Passing the budget: Senate, House, and now . . . ?
Sen. Lawton Chiles perhaps summed it up best when he said that last week's bipartisan Senate enactment of a budget resolution ''bodes well for the country.'' What would have boded badly would have been no decision by the Senate on the budget - what with future deficits now projected at $200 billion or more annually and threatening economic recovery. So in finally hammering out a compromise - although by the razor-thin margin of one vote (50-to-49) - the Senate has paved the way for a final budget resolution for fiscal year 1984.
Last week's action, of course, does not mean that a final budget will be easy to obtain. Obstacles are considerable. The Senate measure, and the version passed by the House, are sharply different in many respects, especially regarding tax increases. Further, President Reagan has been adamant in recent weeks in saying that he would veto any major tax increase for the upcoming fiscal year.
The need therefore, seems clear: Senate and House conferees must make every reasonable effort to craft a mutually acceptable compromise, especially regarding tax hikes and defense spending. The White House, at the same time, must avoid the temptation to work against adoption of any compromise budget at all, a course favored by some top administration officials unreconciled to revenue increases. The projected deficits are far too serious for entering the new fiscal year with no budget resolution at all. The deficit for fiscal 1983 alone is now projected at $210 billion or more, far larger than had been anticipated. By 1987 deficits could be approaching $300 billion, with borrowing by the Treasury to finance such intolerable levels crowding out private borrowing and sharply boosting interest rates to the detriment of the economy.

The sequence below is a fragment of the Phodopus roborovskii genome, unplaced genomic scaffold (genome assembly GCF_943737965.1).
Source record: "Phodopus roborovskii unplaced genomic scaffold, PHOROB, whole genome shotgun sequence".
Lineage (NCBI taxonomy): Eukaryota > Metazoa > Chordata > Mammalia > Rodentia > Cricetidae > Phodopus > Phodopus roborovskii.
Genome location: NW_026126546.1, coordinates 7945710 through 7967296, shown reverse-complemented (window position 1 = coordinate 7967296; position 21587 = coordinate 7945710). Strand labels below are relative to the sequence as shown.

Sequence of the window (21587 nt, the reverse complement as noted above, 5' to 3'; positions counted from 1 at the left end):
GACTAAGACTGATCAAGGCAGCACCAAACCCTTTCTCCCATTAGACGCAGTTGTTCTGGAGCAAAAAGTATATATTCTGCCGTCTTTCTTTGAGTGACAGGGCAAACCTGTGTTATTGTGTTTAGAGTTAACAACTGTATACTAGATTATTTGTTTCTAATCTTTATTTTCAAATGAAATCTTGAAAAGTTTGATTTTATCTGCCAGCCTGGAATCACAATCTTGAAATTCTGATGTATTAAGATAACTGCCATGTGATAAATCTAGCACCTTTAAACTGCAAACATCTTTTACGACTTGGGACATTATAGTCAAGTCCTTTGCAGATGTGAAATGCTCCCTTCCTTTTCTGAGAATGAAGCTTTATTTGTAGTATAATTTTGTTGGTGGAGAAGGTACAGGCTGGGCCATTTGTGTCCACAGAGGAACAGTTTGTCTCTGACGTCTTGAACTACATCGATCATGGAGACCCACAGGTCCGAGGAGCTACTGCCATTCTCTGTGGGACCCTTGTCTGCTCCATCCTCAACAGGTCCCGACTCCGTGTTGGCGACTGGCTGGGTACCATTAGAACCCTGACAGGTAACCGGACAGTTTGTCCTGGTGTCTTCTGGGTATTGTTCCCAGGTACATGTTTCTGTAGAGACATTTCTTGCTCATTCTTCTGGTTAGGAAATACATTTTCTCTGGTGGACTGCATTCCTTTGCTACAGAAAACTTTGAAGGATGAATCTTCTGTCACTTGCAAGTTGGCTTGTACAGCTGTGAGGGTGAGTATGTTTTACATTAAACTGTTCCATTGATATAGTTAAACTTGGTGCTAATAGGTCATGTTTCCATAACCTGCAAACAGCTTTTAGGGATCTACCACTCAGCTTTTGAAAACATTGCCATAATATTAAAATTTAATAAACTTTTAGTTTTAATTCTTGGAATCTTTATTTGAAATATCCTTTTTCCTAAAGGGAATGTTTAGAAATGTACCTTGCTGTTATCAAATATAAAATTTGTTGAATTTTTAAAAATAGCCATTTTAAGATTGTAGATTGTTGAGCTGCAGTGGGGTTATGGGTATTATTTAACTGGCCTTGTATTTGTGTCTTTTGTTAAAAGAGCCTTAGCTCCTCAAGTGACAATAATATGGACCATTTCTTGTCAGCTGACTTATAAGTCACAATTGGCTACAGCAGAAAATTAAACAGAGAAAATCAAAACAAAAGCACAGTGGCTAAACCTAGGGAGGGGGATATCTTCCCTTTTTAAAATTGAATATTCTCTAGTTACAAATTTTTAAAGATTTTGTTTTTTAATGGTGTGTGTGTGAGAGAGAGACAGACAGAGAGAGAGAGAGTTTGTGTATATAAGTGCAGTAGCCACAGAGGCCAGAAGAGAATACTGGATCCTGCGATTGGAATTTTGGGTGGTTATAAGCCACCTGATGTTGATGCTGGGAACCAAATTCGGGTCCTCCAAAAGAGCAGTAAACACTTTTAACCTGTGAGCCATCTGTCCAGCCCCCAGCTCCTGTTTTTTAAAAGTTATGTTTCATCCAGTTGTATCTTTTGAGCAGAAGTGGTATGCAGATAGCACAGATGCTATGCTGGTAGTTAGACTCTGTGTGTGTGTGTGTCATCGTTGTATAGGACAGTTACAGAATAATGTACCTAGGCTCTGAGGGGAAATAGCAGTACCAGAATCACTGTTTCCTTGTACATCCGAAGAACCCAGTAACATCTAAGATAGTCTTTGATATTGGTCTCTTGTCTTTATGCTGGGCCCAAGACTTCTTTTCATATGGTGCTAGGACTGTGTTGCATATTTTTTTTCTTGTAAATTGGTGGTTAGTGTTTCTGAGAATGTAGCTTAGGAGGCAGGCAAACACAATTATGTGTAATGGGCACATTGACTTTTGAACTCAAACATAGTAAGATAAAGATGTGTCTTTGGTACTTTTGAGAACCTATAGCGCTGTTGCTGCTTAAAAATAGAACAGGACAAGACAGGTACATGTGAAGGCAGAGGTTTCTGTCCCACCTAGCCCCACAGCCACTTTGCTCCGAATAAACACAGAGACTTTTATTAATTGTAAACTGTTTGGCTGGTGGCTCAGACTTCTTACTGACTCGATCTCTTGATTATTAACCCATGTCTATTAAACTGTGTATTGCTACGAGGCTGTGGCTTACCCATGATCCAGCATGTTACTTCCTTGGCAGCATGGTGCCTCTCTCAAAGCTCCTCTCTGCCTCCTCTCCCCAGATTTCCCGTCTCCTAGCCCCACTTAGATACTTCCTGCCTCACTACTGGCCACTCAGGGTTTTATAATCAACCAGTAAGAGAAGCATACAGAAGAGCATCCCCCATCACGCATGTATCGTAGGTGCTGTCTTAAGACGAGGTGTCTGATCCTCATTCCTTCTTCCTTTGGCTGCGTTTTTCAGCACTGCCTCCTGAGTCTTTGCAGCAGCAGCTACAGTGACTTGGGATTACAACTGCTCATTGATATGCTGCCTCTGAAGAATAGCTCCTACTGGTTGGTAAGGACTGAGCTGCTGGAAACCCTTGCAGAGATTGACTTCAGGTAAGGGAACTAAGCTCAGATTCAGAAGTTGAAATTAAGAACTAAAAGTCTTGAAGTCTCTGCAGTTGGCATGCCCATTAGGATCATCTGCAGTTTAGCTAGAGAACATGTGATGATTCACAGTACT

What kind of budget, then, should be adopted - a budget that Congress, the White house and the American people could accept? The answer would seem to be along the lines of the Senate budget - combined with the defense spending levels contained in the House package.
* Under the Senate budget, tax revenues would be increased by $8.9 billion for fiscal 1984. One possible way to raise that amount, as proposed by moderate Republicans, would be to impose a cap (of say, $500 per taxpayer) on the 10 percent tax cut scheduled to begin July 1. There would still be a tax cut, as sought by Mr. Reagan, though reduced from $30 billion to slightly over $20 billion. Also, by adopting such a compromise, Congress would not have to repeal or postpone indexation of tax rates now scheduled to begin in 1985.
* Under the House budget, defense spending would rise by about 5 percent in real terms. That is only slightly below the 6 percent increase sought by the Senate - and for that matter, not all that far from the 7 percent hike proposed in the GOP-backed budget that was defeated in the Senate. Adopting the lower House figure would in no way impair US national security. What it would do is hold down the rate of growth of defense spending.
Congress and the White House bear an enormous responsibility in working out a final budget resolution that protects the recovery - and ensures future prosperity and national growth. Political considerations should not divert the nation's highest officials from fulfilling that objective